|Montesquieu (16891755). Persian Letters. 1901.|
|Rica to |
|THE OTHER day I visited a great library in a convent of dervishes, to whose care it has been intrusted, and who are obliged to admit all comers at certain hours.|| 1|
| On entering I saw a grave-looking man, who walked up and down in the midst of a prodigious number of volumes which surrounded him. I approached him, and asked him to tell me what books those were which I saw better bound than others. Sir, he replied, I live here in a strange land, where I know no one. Many people ask me similar questions; but you can easily understand how I cannot read all these books to satisfy them; my librarian will tell you all you wish, for he employs himself night and day in deciphering all you see here; he is a good-for-nothing, and is a great expense to us, because he does no work for the convent. But I hear the refectory bell. Those who, like me, are at the head of a community, ought to be foremost in all its exercises. With that, the monk pushed me out, shut the door, and vanished from my sight as if he would have flown.|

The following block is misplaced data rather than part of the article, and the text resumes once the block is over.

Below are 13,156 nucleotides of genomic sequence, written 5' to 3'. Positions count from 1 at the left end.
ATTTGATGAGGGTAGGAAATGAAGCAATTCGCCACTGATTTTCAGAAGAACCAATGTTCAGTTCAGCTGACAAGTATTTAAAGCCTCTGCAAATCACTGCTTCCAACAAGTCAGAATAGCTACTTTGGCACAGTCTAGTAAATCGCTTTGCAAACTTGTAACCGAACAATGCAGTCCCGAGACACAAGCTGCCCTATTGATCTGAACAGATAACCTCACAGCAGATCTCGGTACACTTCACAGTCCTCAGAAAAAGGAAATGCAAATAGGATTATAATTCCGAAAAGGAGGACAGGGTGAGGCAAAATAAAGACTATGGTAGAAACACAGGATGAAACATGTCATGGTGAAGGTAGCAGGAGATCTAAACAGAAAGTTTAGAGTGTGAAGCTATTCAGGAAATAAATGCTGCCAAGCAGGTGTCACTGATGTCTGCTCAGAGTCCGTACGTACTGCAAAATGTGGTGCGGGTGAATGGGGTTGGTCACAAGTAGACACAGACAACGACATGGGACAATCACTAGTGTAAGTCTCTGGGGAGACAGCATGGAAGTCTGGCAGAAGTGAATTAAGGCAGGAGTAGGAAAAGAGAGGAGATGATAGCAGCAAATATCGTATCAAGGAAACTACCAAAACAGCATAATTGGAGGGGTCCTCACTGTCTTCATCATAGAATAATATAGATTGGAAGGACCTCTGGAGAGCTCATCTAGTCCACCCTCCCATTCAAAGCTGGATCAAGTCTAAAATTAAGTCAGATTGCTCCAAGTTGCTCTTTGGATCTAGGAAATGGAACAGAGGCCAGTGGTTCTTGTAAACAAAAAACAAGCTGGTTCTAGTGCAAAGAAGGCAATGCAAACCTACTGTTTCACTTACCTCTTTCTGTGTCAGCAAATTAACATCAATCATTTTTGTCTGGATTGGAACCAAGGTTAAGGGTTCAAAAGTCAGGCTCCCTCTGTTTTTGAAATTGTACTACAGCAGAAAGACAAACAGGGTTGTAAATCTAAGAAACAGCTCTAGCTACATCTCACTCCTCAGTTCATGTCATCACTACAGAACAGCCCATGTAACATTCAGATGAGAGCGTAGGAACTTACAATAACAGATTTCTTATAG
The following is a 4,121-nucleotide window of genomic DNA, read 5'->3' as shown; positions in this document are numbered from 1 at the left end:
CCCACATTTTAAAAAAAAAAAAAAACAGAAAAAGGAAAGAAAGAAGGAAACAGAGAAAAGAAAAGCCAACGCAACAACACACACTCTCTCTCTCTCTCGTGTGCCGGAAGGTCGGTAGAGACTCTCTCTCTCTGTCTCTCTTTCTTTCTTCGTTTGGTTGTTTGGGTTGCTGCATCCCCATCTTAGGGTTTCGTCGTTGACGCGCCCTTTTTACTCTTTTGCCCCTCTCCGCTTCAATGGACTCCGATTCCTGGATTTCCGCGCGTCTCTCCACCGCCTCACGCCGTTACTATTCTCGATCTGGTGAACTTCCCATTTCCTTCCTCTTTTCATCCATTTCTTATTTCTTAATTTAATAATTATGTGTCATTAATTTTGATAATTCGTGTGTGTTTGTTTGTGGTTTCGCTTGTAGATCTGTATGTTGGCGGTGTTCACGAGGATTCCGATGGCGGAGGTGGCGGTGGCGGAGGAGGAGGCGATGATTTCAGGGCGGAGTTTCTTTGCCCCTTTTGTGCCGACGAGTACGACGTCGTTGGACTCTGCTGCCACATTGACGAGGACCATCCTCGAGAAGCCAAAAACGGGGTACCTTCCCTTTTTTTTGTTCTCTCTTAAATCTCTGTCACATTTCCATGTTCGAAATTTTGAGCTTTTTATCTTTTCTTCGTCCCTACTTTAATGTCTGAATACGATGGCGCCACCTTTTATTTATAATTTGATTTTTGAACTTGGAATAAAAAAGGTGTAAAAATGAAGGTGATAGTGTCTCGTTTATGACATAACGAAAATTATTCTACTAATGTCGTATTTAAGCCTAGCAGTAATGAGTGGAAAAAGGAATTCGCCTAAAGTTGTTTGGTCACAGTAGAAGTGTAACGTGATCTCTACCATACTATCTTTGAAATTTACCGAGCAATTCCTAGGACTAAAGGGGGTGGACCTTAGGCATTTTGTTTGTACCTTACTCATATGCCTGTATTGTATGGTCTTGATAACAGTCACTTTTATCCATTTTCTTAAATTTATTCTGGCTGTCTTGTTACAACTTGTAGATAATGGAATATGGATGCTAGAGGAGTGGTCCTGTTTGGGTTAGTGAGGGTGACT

PARIS, the 21st of the moon of Rhamazan, 1719.